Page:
One of the main myths that nationalist historiography creates is that the people of the nation all unite together for a common cause. During the period of decolonization, the common cause was the fight against the colonizers.
In reality, of course, this is not what actually happened. And the reason why the nationalist version of the past gets repeated over and over is because its claim to the truth is so weak. It needs to be repeated until people have heard it so much that they come to believe it.
Some of the colonized fought against the colonizers, and some worked together with them. Some of the colonizers suppressed the colonized, and some supported the colonized in their effort to gain independence from colonial rule.
Then within each of these basic groups there were other divisions as well.
I was reminded of this the other day when I watched a recent movie from Indonesia called “Merah Putih 2 – Darah Garuda.” The English name of this movie is “Blood of Eagles.”
This is how I found the film summarized on the Internet: “Set against a historically authentic backdrop of Indonesia’s struggle for independence in 1947, during the Van Mook offensive into the heart of republican territory in Central Java, Darah Garuda is a story about young Indonesian cadets who bond together despite their differences in religion, ethnicity, class and culture, to become guerrilla fighters for Indonesia’s independence.”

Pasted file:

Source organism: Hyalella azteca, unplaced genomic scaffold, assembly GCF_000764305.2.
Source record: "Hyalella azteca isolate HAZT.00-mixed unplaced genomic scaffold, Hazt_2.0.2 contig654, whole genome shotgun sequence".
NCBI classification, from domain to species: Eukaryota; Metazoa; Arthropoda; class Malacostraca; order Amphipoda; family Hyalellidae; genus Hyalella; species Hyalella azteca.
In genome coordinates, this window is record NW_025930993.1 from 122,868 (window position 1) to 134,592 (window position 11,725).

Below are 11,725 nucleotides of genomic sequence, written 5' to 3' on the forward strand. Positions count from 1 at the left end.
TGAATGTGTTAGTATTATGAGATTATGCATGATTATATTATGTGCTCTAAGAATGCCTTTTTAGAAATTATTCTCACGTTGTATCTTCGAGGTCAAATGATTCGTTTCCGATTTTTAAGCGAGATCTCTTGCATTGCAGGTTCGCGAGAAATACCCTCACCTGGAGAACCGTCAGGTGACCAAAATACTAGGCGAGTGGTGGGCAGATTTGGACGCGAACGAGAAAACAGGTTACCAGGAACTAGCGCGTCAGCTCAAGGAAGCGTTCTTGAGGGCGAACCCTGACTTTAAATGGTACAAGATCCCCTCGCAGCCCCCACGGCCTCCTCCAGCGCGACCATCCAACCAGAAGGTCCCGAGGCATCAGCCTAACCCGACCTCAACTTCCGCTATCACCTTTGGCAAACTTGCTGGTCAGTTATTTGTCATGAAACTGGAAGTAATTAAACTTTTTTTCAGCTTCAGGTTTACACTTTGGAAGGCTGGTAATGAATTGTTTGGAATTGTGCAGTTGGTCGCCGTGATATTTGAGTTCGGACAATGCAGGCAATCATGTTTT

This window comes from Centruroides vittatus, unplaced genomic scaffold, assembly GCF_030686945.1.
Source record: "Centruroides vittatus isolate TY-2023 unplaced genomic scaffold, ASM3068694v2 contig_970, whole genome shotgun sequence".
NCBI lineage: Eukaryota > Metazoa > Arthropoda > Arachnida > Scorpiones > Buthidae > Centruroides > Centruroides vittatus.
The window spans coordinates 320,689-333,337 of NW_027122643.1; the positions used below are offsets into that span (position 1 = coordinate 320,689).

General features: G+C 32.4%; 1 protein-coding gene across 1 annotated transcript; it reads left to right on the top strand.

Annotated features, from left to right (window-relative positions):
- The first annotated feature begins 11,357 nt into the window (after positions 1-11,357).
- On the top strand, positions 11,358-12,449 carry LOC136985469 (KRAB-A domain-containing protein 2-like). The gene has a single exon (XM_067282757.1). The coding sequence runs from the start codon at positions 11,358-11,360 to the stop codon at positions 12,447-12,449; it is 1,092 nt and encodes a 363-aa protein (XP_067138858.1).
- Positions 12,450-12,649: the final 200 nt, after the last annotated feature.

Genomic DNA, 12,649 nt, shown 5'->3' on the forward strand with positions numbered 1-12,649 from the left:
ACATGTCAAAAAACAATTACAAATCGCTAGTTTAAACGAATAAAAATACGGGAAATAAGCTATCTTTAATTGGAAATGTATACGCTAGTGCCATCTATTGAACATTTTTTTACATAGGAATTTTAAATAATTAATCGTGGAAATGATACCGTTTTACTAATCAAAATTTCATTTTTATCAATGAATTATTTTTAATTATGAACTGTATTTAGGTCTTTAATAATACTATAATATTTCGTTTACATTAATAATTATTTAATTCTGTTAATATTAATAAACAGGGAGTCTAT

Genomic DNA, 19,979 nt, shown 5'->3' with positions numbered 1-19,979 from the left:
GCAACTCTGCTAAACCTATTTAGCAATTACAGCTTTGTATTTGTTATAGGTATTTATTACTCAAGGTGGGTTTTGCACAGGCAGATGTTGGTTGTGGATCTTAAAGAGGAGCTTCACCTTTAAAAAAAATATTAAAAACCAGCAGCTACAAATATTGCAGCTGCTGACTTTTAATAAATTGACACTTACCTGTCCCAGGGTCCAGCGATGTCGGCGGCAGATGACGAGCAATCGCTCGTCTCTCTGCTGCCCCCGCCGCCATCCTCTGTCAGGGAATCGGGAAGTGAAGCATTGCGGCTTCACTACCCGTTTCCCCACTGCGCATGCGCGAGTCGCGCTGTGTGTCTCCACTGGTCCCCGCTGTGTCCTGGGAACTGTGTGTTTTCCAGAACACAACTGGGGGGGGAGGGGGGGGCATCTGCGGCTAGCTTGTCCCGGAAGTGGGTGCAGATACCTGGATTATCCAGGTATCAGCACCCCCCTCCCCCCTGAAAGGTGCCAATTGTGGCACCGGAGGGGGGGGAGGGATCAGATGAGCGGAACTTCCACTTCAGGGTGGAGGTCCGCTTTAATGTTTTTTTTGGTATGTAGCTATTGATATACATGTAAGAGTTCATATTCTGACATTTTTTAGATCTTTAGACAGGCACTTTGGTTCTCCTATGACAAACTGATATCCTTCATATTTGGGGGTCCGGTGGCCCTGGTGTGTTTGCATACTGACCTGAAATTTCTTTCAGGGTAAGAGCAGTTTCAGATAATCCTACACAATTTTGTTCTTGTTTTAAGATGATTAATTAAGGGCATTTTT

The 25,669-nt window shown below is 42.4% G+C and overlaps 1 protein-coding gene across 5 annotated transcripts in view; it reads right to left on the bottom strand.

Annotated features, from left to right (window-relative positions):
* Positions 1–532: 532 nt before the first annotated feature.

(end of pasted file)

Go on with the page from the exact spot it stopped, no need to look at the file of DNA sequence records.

Actually, what impressed me about this movie was the ways in which it was very different from what one would expect from a poster like the one above, and from the above description. Rather than showing how people “bonded together” to fight for Indonesia’s independence, I think this movie does a great job of revealing how weak the bonds between people at that time were.
Yes, this film is about a group of people who are fighting for the independence of Indonesia after World War II, but the group is wracked by divisions and conflicting interests.
At the same time that they are united in their fight, they are suspicious of each other. Muslim Javanese do not trust Hindu Balinese, Christian Ambonese and rich people from Jakarta.
The children of people from the islands who collaborated with the Dutch join the fight against the Dutch for their own complex reasons, not necessarily out of a sense of common purpose with others.
And then such timeless human traits as jealousy, ambition and love also all intrude and create divisions between the people who are “united” against the colonizers.
To be fair, the film has its weak points, but I really like the way that it treats the complexity of human interactions in a “united” resistance war.